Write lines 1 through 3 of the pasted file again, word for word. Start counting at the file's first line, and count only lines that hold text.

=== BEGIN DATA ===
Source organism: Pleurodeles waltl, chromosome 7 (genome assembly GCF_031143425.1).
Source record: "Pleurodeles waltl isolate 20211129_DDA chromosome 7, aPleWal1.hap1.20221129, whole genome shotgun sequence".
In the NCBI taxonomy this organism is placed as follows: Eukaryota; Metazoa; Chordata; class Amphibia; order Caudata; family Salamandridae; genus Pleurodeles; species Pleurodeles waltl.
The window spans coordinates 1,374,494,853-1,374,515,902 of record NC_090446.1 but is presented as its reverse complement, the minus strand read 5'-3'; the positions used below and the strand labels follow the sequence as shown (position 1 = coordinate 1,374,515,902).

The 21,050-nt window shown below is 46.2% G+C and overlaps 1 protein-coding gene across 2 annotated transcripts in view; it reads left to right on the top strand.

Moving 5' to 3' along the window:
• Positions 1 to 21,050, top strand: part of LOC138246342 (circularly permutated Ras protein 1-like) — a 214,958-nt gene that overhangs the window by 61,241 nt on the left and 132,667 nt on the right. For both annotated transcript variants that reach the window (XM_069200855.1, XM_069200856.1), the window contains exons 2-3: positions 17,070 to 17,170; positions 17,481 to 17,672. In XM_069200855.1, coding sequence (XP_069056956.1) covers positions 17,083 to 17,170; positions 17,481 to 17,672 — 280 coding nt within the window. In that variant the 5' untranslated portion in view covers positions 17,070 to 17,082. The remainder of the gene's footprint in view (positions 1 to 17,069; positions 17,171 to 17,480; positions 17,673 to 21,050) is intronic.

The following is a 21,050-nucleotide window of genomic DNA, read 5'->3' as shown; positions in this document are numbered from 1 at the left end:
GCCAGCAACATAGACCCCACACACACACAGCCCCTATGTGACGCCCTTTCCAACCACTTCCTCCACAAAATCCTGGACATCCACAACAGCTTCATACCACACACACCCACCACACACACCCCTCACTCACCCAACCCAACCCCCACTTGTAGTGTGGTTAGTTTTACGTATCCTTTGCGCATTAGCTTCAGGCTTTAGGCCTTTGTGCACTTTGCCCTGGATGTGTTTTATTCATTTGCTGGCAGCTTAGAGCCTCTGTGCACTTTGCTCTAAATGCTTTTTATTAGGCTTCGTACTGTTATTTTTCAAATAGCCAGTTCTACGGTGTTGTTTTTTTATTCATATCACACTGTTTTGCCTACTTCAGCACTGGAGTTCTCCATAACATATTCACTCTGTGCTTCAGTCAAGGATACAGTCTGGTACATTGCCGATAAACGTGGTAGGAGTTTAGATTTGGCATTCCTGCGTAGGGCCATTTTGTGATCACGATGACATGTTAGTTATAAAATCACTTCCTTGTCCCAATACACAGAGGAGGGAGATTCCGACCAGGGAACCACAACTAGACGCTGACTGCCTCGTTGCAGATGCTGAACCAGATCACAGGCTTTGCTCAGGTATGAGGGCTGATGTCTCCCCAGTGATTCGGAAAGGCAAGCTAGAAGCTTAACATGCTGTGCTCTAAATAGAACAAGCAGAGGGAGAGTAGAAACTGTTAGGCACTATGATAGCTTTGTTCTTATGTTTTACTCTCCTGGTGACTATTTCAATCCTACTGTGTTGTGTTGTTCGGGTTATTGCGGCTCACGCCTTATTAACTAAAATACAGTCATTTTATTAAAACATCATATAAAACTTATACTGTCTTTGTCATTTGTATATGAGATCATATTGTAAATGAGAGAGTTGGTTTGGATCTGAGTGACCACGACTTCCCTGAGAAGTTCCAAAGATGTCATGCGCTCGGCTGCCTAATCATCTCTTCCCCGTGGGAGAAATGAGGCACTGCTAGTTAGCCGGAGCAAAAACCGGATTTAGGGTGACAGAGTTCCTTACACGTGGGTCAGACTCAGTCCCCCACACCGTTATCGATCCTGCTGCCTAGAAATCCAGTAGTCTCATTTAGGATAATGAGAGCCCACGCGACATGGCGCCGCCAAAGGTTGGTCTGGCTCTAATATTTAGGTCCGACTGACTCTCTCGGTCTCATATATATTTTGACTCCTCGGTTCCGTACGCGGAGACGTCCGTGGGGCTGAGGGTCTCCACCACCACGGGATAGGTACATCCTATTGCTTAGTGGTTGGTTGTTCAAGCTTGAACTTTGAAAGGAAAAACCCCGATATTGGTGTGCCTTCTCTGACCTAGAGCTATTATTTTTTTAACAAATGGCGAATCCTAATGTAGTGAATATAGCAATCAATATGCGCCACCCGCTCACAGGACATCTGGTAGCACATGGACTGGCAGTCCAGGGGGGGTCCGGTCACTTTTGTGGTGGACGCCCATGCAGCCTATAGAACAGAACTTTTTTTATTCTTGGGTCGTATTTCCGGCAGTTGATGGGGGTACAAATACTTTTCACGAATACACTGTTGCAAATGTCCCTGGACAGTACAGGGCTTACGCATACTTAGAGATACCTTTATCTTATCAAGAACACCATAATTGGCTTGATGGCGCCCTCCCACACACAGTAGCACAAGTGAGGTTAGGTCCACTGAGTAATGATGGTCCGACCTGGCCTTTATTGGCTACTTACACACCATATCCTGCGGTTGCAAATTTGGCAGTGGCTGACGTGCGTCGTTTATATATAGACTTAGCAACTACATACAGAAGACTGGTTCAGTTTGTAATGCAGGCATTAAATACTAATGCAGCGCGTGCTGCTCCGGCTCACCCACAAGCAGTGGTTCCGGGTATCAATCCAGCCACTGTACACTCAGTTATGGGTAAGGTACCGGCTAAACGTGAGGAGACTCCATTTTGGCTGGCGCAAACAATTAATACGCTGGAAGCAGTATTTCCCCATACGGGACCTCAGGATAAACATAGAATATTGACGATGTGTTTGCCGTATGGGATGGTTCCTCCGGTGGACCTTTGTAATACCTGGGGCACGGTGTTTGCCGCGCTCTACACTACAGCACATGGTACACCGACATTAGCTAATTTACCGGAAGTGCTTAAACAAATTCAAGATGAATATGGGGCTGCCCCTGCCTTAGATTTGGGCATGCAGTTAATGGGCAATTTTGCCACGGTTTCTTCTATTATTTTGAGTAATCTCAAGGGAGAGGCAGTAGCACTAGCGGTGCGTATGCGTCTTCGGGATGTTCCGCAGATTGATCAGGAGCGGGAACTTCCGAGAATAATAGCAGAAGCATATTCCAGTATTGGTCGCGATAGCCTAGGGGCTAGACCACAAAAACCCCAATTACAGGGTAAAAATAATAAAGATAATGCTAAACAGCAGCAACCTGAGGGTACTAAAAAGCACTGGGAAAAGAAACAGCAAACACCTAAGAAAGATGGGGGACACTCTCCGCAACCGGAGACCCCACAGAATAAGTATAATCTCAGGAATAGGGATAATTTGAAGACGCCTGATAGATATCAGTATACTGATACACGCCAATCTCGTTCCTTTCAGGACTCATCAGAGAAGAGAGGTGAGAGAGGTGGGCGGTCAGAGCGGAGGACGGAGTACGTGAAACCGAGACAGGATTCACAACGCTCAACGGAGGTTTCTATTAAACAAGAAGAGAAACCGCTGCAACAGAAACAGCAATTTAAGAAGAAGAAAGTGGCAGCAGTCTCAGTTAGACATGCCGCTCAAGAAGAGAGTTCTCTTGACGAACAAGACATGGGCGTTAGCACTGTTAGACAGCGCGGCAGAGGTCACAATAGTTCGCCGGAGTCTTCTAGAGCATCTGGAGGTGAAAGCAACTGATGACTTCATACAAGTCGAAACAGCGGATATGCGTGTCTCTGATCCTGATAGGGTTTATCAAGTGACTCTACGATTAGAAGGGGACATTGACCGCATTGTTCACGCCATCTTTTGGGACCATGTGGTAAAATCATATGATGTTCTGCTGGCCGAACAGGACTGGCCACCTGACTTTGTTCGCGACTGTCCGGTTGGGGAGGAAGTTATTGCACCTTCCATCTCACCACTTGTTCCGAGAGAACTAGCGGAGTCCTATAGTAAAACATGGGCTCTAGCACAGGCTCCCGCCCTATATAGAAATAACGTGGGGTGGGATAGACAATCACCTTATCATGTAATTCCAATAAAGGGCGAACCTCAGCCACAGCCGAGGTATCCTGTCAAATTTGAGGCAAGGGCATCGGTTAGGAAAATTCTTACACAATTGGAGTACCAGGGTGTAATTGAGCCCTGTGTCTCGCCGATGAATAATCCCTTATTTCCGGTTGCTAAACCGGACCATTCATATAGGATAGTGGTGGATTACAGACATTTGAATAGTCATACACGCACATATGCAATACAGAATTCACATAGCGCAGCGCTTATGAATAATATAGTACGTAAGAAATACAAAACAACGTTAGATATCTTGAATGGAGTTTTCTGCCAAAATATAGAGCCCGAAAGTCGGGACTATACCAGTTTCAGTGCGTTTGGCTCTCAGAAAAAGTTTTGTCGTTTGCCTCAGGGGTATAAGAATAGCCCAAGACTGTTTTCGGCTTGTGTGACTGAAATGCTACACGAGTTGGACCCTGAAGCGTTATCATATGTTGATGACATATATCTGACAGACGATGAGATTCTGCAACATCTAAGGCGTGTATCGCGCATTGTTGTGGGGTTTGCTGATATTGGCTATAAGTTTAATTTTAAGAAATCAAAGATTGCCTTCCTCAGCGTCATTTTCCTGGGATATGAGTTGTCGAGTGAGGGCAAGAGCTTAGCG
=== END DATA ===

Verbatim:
Source organism: Pleurodeles waltl, chromosome 7 (genome assembly GCF_031143425.1).
Source record: "Pleurodeles waltl isolate 20211129_DDA chromosome 7, aPleWal1.hap1.20221129, whole genome shotgun sequence".
In the NCBI taxonomy this organism is placed as follows: Eukaryota; Metazoa; Chordata; class Amphibia; order Caudata; family Salamandridae; genus Pleurodeles; species Pleurodeles waltl.